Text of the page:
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  • It would be absolutely stupid if this isn’t part of CoGo. I thought OSU was trying to get their students to interact more with the city, but by having a separate system, any student using the system will have to stay on campus, and any student (or other resident) using CoGo cannot go to Campus. It doesn’t make even a bit of sense.

    • Not to mention that you’d have to figure out memberships to 2 systems rather than one. It would just be confusing.

  • JHammond

    From what we’ve been able to ascertain, it appears that OSU will not select CoGo and instead go with another vendor. IF this is the case, its going to be an absolute train wreck of a bad decision. I’m sure OSU will try to justify this by citing “price” or “flexibility” or something like that to cover their behinds to try and mask what a bad decision they’ve made. Having a campus-only system won’t work. Having 2 bikeshare systems operating in the city of columbus won’t work. It looks like OSU has dropped the ball big-time with this one….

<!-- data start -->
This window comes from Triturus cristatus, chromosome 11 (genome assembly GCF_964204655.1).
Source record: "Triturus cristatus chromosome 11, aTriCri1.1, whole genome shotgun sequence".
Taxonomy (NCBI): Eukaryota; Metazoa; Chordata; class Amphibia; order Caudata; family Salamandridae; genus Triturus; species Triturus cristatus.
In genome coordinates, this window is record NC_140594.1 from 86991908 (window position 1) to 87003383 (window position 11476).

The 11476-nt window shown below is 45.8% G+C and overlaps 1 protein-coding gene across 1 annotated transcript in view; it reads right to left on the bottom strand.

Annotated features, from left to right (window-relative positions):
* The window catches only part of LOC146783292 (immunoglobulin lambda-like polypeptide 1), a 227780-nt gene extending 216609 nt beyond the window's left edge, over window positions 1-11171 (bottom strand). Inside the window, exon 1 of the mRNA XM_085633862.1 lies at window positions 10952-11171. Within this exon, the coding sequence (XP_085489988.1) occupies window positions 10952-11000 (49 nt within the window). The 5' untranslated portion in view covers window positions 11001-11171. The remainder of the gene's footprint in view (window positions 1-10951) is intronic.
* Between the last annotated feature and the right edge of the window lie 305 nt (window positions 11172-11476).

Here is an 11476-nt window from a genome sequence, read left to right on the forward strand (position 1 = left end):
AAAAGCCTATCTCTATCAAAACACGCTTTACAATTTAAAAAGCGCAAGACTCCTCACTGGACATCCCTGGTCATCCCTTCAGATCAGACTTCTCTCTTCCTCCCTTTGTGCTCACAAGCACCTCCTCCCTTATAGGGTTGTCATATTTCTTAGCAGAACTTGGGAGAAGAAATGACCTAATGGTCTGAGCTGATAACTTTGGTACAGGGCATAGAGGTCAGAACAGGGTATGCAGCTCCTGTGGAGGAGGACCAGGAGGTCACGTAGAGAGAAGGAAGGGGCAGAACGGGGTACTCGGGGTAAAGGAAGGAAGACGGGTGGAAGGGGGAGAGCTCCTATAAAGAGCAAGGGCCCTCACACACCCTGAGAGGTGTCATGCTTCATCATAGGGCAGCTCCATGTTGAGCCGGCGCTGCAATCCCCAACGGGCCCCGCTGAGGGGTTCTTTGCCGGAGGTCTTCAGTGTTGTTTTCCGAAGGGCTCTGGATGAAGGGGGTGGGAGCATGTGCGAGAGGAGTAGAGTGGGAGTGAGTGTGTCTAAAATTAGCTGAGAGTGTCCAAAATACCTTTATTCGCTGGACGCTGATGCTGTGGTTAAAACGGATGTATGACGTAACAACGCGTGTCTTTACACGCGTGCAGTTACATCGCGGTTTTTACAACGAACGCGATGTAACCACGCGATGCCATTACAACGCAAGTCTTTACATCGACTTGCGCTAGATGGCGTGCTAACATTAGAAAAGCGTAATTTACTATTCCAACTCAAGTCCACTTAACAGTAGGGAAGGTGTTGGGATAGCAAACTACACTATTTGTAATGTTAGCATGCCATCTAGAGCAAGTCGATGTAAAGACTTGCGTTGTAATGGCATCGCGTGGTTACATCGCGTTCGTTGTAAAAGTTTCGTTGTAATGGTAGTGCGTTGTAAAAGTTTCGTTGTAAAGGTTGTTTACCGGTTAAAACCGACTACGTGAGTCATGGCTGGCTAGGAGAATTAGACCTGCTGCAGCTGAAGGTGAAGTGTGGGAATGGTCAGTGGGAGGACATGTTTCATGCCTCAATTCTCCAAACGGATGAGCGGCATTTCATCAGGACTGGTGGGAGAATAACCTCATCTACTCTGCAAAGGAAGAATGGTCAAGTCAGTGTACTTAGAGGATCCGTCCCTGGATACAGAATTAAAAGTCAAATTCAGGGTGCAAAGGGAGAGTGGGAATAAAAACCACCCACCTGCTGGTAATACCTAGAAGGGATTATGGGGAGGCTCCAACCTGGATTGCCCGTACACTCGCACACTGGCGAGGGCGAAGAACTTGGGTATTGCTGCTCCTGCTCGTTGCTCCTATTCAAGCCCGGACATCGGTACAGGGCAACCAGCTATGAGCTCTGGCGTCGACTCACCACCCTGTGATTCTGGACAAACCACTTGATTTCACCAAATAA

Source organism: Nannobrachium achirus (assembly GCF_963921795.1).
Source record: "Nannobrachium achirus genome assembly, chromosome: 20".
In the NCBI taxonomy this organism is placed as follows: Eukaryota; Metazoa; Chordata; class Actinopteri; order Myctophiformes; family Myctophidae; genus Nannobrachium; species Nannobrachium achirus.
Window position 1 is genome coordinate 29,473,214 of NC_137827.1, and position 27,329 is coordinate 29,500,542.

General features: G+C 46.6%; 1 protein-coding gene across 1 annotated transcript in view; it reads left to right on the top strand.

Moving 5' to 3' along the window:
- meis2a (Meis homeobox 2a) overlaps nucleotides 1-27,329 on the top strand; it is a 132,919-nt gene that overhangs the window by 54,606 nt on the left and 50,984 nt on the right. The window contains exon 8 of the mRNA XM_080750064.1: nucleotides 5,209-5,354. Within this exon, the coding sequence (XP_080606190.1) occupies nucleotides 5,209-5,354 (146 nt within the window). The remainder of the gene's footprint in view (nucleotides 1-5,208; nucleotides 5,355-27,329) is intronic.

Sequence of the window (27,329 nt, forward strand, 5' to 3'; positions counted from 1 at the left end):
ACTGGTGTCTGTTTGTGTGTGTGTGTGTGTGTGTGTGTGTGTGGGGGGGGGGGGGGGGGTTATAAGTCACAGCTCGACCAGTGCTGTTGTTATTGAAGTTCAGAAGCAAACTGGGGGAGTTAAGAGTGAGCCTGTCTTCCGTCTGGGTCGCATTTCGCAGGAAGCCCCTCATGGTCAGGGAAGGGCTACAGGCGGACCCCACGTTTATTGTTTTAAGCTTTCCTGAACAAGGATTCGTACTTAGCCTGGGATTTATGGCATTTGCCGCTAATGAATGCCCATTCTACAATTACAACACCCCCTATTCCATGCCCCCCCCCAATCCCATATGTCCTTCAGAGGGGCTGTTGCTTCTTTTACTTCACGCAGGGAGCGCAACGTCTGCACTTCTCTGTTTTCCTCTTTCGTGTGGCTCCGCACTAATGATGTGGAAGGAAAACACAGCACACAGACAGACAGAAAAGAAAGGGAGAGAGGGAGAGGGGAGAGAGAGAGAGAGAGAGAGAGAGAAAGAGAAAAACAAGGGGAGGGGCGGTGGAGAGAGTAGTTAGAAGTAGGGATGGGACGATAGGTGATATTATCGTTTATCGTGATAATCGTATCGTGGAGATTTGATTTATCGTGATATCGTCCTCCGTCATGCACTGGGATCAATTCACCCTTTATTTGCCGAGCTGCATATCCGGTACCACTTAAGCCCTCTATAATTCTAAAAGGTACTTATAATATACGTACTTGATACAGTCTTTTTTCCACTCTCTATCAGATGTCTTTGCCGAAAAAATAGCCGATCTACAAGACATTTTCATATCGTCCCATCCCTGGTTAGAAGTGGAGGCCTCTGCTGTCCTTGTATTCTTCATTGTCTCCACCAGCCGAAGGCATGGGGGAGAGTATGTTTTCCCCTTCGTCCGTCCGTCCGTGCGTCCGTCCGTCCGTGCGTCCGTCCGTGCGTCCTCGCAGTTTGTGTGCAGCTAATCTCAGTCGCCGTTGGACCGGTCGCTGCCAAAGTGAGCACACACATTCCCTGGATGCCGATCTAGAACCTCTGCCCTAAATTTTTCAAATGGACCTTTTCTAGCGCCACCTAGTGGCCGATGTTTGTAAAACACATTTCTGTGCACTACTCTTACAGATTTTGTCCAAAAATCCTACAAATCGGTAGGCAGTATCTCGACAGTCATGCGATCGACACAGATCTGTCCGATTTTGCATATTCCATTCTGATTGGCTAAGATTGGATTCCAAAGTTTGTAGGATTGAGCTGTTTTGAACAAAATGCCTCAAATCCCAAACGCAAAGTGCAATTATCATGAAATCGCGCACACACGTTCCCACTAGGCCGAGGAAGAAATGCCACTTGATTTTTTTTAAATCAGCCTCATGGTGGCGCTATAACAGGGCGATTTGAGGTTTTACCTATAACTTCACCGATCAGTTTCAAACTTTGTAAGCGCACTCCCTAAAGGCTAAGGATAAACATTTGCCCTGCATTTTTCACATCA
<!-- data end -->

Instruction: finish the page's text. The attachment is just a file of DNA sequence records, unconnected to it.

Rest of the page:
OSU = Failure

  • loudiamondtabs

    COGO is an outdated system. The bike sharing industry is moving away from very expensive station systems, and most stationed based companies are making the switch to provide a cheaper product. COGO (or more precisely Motivate, their parent company) has made no investment whatsoever. They want to keep pumping out the same overly priced, extremely expensive, outdated system, and use the issue of “connectivity” to force the hand of OSU.

    While it is true that connectivity would be great, the difference in prices between COGO and more modern systems is millions of dollars. Such large sums of money should not be sunk into an outdated product, just for the sake of connectivity.

    If OSU does not go with COGO, it is not the fault of OSU, but of Motivate’s lack of vision and investment in evolving their product line.

  • thomasjs4

    Loudiamondtabs, can you explain what other bike sharing companies in other cities are doing? You mention that COGO is outdated, but I’m curious as to what the alternatives are.